Last updated on December 31, 2019
In 1993, Loud Records released an album that re-defined the rap music genre. A group of nine lyricists from the borough of Staten Island in New York City joined together and created Enter the Wu-Tang (36 Chambers). The album was a smash hit and before long, millions of hip-hop fans knew the names of each member by hard. As a New York City native, I remember when the single Protect Ya Neck was released and the buzz surrounding this new group that was in your face, raw and uncut. To some, the group was just another rap entourage from the streets, that was profane and too rough around the edges for mainstream society. But to fans, they represented a new concept and sound that no one had ever seen before from rap artists. The latter won out and through many albums, tours and even television appearances, the group cemented their legacy as one of rap’s greatest acts. But for all of the glitz and glamour, there also existed a behind-the-scenes story that was playing out in ways that no fan could have ever guessed.
Lamont Hawkins, known as “U-God”, is one of the founding nine members of the Wu-Tang Clan. In this gripping autobiography that is the first book by any member of the group, he opens up about his life as a young kid in New York City who grows into a young man and becomes part of music history. Readers sensitive to profanity should be aware that there is plenty to be found here. Hawkins speaks in a very frank manner but at the same time, gets his points across very clearly and drives them home with the right amount of force. Putting aside the strong language, the story is seductive right from the beginning. The book is so interesting that I finished it in forty-eight hours. The story picks up pace from the beginning and never slows down. It is an unbelievable roller coaster ride and fans of the Wu-Tang Clan will absolutely love this book.
I do believe that even those readers unfamiliar with rap, Hawkins or Wu-Tang will still be able to enjoy the book. His story is much more than just recording songs. This is also the story of personal triumph from a life that could have easily taken a much different path. Younger readers may find some of the anecdotes regarding New York City hard to believe. But anyone who lived in New York during the 1970s, 1980s and even 1990s will easily recall the era when New York City was nearly bankrupt and crime was all over the Five Boroughs. Subway graffiti, burned out and semi-destroyed buildings littered parts of the city. Poverty, drugs and an astronomical murder rate made New York City one of the most dangerous places on earth. I vividly recall those days as a young kid growing up in East New York, Brooklyn during the 1980s. But my life was far different from Hawkins and his story will blow your mind.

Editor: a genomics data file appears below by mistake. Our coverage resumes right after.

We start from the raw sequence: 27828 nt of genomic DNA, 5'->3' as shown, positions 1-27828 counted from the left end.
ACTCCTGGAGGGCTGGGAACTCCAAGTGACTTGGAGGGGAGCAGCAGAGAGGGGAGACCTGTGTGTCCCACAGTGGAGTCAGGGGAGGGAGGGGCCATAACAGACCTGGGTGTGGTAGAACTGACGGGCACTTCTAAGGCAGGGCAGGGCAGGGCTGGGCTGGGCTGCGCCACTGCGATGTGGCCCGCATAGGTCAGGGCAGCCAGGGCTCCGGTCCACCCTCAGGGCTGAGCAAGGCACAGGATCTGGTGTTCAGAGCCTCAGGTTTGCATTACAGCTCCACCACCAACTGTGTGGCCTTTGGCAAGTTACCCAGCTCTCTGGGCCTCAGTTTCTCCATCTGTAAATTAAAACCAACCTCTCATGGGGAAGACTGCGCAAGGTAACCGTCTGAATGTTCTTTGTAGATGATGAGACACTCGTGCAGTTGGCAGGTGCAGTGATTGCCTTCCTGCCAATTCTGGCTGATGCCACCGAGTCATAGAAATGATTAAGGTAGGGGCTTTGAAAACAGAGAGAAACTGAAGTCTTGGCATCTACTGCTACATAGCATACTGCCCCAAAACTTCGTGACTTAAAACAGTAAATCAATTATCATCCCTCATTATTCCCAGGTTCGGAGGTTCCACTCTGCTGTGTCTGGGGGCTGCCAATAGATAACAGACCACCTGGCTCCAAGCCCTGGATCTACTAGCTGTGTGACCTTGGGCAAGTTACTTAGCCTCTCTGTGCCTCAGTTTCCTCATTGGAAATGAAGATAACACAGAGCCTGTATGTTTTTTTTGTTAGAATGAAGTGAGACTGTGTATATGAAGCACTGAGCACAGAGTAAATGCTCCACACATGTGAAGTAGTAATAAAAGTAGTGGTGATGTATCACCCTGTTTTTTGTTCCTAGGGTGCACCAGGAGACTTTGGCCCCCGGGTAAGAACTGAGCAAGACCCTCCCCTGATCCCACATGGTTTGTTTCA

Struggle is the best word I can think of to describe his early life. But his trials and tribulations also extended to the other members of the group and Hawkins introduces them into the story as the Wu-Tang Clan is slowly formed. The Park Hill housing complex figures prominently throughout the early part of the story, serving as home for several group members. Murders, shootings and drugs were a part of their daily lives and it was from this system of mayhem, that they sought to escape. Success finally does arrive but even then, personal demons followed the group like a dark cloud. But in time, they each are able to focus on the bigger picture and find their way out of the ghetto. Hawkins is our narrator and his observations about life on the streets as a drug pusher, his fellow band members and being aspiring rapper are food for thought.
It is clear that at his age now, Hawkins is seasoned and sees things through a much clearer lens. But he has never forgotten where he has come from and his rough and rumble background are what have shaped his unfiltered approach that surely is “raw”. As a fan of the Wu-Tang Clan, this book showed another side to the group that I did not of before. Twenty-six years have passed since they released their debut album but it still sounds as good as it did then. Each band member has their own style and appeal but without each, Wu-Tang could have never existed. And what many of us who are fans may not have known, is that one of the anchors of the group is the man we have come to know as U-God. Hip-hop fans will find this book to be a true gem.